Q&A with KB"I hope folks know that to know God, and to be known by Him and then getting the opportunity to be known by others, is life."
KB is a Christian rapper, entrepreneur, author, and podcast host of Southside Rabbi. He released his latest album, “His Glory Alone II,” this past August.
PEER: You just released a new album, “His Glory Alone II,” this past August. What is the inspiration behind it?
KB: The latest album is part two of the album that preceded it. It’s His Glory Alone II (HGA 2), and the project is designed to take this concept of the glory of God, which I’ve been talking about for a long time. I see the hope for human flourishing in returning to understanding beholding loving, being inspired by the glory of God, which is simply defined as the beauty of His goodness, the beauty of His splendor, the beauty of His holiness, that is displayed all over the place.
That’s what I talk about a lot. Trying to live for that and help people be more aware of it, because God’s glory is around us. We are often blind to it. In my albums, it can seem like that’s very far away, like very transcendental, intergalactic, out there, but the glory of God is also expressed near us and in us. It’s expressed near us and in us.
I know that God is actually using my weakness to accent His power, so in this album, I spent a lot of time talking in very transparent, intimate ways with my own challenges, my own story and how that doesn’t negate the glory of God.
P: Why does this latest album mean so much to you?
KB: I haven’t talked a lot about my “daddy wounds.” The song, “Your Way,” is a song about worshiping after failure, and I talk a little bit more about some of the things I’ve kept hidden in terms of my success. I’m more of an open book, and we know this, everyone knows this. I hope folks know that to know God, and to be known by Him and then getting the opportunity to be known by others, is life. That that is where safety happens, where flourishing happens.
Strength comes from that, to not be walking around surrounded by curtains of shame, wearing a mask everywhere you go, trying to act like yourself, or act how you want to be perceived, but to just be, to just exist, to be a human being, not a human doing. That is happiness, that is wholeness, which is the pathway to healing, so in the album, I got to exist without a lot of qualifications, so it means a lot to me. I’m hoping that it would also help other people to exist in all of their nuance and frailty and flaws.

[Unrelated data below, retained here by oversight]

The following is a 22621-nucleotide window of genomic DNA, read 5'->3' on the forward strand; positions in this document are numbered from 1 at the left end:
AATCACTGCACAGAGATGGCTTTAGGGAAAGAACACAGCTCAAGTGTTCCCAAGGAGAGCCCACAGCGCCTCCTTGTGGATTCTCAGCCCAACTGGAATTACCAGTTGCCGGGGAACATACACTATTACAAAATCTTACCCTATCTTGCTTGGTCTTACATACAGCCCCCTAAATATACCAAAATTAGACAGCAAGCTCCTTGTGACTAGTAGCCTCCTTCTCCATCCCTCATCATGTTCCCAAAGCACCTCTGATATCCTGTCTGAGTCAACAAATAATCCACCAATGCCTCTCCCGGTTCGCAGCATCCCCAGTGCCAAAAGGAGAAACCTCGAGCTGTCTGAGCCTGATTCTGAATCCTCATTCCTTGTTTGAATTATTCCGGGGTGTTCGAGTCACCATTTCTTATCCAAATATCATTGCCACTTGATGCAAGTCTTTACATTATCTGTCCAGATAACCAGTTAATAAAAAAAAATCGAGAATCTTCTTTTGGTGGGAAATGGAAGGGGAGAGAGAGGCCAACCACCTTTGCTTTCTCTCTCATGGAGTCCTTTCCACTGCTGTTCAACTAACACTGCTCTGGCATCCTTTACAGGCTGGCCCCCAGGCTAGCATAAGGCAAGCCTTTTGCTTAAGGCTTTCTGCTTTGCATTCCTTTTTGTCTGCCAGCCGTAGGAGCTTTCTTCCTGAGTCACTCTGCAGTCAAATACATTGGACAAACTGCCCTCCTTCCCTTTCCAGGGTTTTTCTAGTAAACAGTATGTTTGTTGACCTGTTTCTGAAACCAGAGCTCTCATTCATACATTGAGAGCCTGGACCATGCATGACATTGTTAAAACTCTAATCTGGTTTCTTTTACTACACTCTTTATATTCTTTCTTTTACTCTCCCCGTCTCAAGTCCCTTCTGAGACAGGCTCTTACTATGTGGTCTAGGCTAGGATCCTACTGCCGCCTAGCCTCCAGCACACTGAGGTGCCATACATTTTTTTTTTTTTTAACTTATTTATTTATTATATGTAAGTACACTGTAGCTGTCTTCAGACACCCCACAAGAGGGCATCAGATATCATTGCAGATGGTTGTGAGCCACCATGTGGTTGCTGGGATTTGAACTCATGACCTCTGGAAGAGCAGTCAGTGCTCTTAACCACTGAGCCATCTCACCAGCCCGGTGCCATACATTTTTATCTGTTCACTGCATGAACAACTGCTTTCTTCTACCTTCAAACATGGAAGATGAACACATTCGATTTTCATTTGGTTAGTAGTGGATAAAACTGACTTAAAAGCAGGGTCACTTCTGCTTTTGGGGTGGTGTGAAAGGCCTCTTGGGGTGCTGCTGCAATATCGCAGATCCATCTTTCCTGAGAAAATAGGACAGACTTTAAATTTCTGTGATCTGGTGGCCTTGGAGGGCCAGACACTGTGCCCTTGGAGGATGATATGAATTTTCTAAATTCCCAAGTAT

P: How does your personal relationship with God influence your songwriting?
KB: Typically for me as a writer, I am trying to basically squeeze what’s in my heart, so I want my heart to be like a sponge, and then I’m wringing it out on the paper. So as I am filled, being filled with the Spirit and going deeper in my relationship with the Lord, as I’m learning more from His people and, learning more in His world, that has tremendous impact on how I write and what I write about. Because in the Word, you don’t just pick up God’s language, but you pick up His priorities, His heart, the things He cares about, the things that would cause the Lord to shed a tear.
P: Some songs reference doubting God. Have you ever doubted God and how did you process through those feelings?
KB: Yes. I haven’t spent a significant amount of time doubting the existence of God, or even the fact that Jesus is who He is and has done what He’s done. I think that my biggest doubts, and they have been recent, probably I would say in the last three years, has been around God’s vision for the church next to what the church actually is. I had never up until recently even considered that perhaps how beautiful the church is designed to be, might be something that we just will never see in this life.
Beginning to doubt the principles of what makes a healthy whole community when things that I thought were relatively simple, seemed to be a lot more complicated. I think that my doubt emerged in the church itself. Not necessarily, I know people are going to be sinners, that is not surprising, but how does God allow this kind of division and abuse and confusion at the very place that He has promised unity?
I think a big piece of my own journey is getting back to a trust when I can trust God, especially when I can’t trace what He’s doing.
P: Can you tell how has your therapy experience impacted the songwriting and the album-making process? Has this album been a way to process feelings brought up in therapy?